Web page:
This Claw-Faced Sea Monster Was Literally Born to Kill

An artist's rendering shows a baby (foreground) and adult Lyrarapax unguispinus hunting the Cambrian seas like the creepy predators they were. (Image credit: Science China Press)

If you could dip your head into the oceans of Earth as they appeared 500 million years ago, you might see what looked like a spiny, disembodied claw cruising through the depths while trying to stuff an unfortunate piece of prey into its circular, fang-filled mouth. If you were lucky, you might even see a teeny-tiny baby claw bobbing along behind it.

A team of paleontologists from China, Australia and Germany has discovered one such baby claw fossilized in a piece of 518-million-year-old shale in Yunnan, China. The talon-shaped critter is actually a juvenile arthropod from the ancient predator Lyrarapax unguispinus, which hunted Earth's oceans during the Cambrian period (roughly 540 million to 490 million years ago).

Measuring a wee 18 millimeters, or 0.7 inches, long (about the diameter of a penny), the little tyke is the smallest complete L. unguispinus fossil ever discovered. And, according to a new study published June 1 in the journal National Science Review, this little baby was born to kill. [See Images of Bizarre Creatures from the Cambrian Period]

"Its adult-like morphology — especially the fully developed frontal appendages and [mouth] — indicates that L. unguispinus was a well-equipped predator at an early developmental stage," the researchers wrote in their new study.

The baby killer's built-in hunting gear provides further evidence that the spurt of biodiversity seen during the Cambrian explosion may have been driven partially by the sheer number of predators popping up throughout the seas.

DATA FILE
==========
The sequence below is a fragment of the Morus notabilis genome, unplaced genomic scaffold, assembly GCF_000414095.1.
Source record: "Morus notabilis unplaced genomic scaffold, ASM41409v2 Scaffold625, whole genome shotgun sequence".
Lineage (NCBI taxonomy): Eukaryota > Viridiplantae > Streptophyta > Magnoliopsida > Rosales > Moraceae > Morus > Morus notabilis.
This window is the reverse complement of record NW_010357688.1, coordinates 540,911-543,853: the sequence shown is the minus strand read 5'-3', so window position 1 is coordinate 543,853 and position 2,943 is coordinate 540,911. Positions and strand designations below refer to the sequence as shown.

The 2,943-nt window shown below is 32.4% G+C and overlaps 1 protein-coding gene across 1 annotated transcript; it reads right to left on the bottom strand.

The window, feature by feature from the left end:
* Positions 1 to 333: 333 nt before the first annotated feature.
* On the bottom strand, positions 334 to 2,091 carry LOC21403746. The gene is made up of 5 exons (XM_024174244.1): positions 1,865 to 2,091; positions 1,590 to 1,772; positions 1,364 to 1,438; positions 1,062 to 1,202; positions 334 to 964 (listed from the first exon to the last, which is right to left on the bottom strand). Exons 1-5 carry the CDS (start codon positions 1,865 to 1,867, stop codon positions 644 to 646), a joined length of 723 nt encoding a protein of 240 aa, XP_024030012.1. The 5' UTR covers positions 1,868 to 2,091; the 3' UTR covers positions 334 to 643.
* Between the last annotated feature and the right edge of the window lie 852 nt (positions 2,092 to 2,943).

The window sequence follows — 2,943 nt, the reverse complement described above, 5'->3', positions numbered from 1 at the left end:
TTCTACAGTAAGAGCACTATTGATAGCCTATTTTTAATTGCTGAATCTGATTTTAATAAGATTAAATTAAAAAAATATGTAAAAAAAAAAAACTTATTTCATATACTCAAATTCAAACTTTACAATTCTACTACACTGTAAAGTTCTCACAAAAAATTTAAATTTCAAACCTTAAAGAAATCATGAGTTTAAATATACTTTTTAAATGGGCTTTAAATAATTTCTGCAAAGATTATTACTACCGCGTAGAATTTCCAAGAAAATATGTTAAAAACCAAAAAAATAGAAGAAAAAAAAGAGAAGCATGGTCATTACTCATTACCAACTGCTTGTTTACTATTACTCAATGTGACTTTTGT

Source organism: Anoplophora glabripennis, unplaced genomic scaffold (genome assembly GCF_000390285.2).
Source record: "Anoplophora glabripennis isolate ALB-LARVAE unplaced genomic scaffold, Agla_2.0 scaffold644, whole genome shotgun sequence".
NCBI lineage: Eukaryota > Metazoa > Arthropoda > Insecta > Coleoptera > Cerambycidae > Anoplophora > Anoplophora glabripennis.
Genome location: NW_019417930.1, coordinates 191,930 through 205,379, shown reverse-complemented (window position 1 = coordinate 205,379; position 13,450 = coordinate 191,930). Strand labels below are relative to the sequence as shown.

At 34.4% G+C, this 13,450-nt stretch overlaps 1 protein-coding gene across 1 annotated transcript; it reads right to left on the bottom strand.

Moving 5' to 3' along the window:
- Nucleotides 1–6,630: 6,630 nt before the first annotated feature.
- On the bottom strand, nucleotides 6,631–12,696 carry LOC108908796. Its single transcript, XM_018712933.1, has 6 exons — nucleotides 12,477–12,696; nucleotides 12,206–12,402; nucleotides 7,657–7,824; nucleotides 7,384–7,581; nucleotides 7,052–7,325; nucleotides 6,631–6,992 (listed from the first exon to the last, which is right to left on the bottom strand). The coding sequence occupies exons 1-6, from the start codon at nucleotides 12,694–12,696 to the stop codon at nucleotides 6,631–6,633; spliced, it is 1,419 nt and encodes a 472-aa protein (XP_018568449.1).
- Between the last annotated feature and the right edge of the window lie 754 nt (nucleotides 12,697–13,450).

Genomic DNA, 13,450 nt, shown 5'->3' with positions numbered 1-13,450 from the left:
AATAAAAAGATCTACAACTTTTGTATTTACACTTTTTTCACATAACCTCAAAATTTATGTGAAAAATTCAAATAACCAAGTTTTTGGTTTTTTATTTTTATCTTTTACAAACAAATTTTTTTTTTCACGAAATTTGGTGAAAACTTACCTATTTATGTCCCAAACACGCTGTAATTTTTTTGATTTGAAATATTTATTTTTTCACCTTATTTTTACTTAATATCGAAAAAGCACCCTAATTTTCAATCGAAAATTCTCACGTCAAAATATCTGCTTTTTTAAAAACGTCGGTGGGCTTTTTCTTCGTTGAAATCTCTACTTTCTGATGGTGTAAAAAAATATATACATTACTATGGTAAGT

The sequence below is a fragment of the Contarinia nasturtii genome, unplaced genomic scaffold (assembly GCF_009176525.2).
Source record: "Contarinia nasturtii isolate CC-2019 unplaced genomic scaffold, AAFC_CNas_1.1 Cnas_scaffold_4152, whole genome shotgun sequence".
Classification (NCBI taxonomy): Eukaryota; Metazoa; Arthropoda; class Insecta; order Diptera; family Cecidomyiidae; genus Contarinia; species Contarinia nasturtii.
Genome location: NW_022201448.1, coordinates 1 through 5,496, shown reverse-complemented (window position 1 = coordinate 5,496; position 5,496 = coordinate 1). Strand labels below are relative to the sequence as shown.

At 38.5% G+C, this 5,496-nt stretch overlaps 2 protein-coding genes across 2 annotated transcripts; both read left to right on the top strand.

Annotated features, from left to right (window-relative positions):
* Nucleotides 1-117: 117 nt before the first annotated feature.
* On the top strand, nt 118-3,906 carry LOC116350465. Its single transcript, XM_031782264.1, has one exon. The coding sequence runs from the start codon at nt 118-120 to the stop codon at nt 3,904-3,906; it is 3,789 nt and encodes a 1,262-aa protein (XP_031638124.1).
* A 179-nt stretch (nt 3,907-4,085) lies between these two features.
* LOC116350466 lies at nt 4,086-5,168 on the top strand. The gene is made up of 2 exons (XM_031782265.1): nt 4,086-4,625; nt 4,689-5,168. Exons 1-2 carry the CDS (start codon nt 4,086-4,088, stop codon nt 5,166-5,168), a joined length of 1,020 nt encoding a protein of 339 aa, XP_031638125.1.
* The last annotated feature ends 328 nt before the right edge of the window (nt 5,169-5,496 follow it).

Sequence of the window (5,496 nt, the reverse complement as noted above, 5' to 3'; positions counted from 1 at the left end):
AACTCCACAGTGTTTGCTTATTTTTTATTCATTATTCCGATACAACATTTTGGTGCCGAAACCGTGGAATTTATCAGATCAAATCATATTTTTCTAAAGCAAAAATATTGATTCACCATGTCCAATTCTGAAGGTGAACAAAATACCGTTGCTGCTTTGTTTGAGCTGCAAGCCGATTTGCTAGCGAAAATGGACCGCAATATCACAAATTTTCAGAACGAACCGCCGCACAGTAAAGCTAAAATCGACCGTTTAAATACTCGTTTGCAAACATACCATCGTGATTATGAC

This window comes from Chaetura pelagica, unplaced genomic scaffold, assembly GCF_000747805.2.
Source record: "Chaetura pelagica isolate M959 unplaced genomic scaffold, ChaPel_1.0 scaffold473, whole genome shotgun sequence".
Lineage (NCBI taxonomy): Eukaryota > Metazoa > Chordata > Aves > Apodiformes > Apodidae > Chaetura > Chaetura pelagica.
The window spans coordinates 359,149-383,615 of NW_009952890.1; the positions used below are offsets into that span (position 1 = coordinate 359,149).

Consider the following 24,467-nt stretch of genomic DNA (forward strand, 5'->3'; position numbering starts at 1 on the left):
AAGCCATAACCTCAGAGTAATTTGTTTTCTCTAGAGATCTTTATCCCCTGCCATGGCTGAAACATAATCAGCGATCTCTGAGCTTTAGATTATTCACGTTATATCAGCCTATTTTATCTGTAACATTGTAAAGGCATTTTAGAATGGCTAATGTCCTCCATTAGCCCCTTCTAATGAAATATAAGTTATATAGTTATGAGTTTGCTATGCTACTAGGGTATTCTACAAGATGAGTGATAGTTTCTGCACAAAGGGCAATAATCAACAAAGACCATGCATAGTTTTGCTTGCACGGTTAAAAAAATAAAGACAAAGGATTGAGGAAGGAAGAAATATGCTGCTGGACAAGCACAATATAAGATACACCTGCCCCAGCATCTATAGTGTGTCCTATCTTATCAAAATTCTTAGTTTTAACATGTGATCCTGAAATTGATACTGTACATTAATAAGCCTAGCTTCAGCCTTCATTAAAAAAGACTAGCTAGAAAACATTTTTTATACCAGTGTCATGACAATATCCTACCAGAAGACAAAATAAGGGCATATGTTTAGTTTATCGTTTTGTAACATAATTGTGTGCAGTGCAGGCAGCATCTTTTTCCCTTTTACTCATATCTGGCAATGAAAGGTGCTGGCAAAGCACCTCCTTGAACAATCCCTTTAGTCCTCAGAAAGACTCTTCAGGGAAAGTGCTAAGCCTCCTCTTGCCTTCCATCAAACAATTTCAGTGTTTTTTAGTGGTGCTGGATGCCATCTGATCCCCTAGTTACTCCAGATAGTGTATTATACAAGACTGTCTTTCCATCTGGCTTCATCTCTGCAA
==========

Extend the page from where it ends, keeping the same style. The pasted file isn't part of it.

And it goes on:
Handsome and toothsome

As an arthropod, L. unguispinus is an ancient ancestor of today's spiders, scorpions and crustaceans, but — terrifyingly — it could grow to be more than 3.2 feet (1 meter) long. These colossal creepy-crawlers were among the world's earliest apex predators and were well equipped for the job, the researchers wrote.

Every L. unguispinus — even newborn babies, it seems — had a hard, claw-shaped raptorial (or grasping) appendage at the front of its head, which it used to capture and manipulate prey, the researchers wrote. To envision how these raptorial claws looked, see the modern arthropod known as the vinegarroon (so named for the twin streams of vinegar-like spray it shoots out of its bum when threatened).

Once an L. unguispinus caught you in its claws, the next stop on your tour of terror would probably be its toothy mouth. L. unguispinus belongs to a group of arthropods called Radiodonta, the researchers wrote, which translates to "radiating teeth." Radiodontans are characterized (as you might guess) by their circular mouths, filled with 360 degrees of serrated chompers.

The fact that even newborn radiodontans were born with developed teeth and claws could be evidence that species that first appeared during the Cambrian explosion faced tremendous competition with each other, the researchers wrote. This would give predators a strong incentive to evolve quickly, and ruthlessly.

"The predatory lifestyles of certain radiodontan offspring adds further tiering complexity to Cambrian marine food webs, and would have likely placed extra selective pressures on animal communities," the researchers wrote. "Intense predation occurring on all scales during the early phase of animal evolution was undoubtedly a critical driver behind the morphological and ecological innovations arising throughout the Cambrian."

In other words, the Cambrian period was literally a baby-eat-baby world. Let's all be thankful our squishy human babies don't have to face the same challenge.

Originally published on Live Science.

Brandon Specktor

Brandon is the space/physics editor at Live Science. His writing has appeared in The Washington Post, Reader's Digest,, the Richard Dawkins Foundation website and other outlets. He holds a bachelor's degree in creative writing from the University of Arizona, with minors in journalism and media arts. He enjoys writing most about space, geoscience and the mysteries of the universe.